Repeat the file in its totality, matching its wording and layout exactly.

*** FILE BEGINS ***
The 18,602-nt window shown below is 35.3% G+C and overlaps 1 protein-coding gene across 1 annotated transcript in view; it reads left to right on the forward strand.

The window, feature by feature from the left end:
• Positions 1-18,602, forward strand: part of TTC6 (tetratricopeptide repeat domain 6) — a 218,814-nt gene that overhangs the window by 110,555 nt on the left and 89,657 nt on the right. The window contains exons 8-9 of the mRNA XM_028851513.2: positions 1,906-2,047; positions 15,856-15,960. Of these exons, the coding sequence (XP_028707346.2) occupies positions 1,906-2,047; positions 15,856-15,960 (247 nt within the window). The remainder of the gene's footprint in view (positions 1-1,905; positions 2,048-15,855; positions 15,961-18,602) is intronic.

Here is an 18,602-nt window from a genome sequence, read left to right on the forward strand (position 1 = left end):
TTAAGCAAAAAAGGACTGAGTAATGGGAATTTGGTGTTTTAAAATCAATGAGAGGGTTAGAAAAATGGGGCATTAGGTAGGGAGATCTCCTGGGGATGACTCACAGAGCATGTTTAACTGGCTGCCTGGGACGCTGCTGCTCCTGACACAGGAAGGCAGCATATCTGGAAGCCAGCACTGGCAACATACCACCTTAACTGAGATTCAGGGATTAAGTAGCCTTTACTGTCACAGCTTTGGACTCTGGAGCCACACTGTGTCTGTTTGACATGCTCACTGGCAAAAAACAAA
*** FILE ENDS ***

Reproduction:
The 18,602-nt window shown below is 35.3% G+C and overlaps 1 protein-coding gene across 1 annotated transcript in view; it reads left to right on the forward strand.

The window, feature by feature from the left end:
• Positions 1-18,602, forward strand: part of TTC6 (tetratricopeptide repeat domain 6) — a 218,814-nt gene that overhangs the window by 110,555 nt on the left and 89,657 nt on the right. The window contains exons 8-9 of the mRNA XM_028851513.2: positions 1,906-2,047; positions 15,856-15,960. Of these exons, the coding sequence (XP_028707346.2) occupies positions 1,906-2,047; positions 15,856-15,960 (247 nt within the window). The remainder of the gene's footprint in view (positions 1-1,905; positions 2,048-15,855; positions 15,961-18,602) is intronic.

Here is an 18,602-nt window from a genome sequence, read left to right on the forward strand (position 1 = left end):
TTAAGCAAAAAAGGACTGAGTAATGGGAATTTGGTGTTTTAAAATCAATGAGAGGGTTAGAAAAATGGGGCATTAGGTAGGGAGATCTCCTGGGGATGACTCACAGAGCATGTTTAACTGGCTGCCTGGGACGCTGCTGCTCCTGACACAGGAAGGCAGCATATCTGGAAGCCAGCACTGGCAACATACCACCTTAACTGAGATTCAGGGATTAAGTAGCCTTTACTGTCACAGCTTTGGACTCTGGAGCCACACTGTGTCTGTTTGACATGCTCACTGGCAAAAAACAAA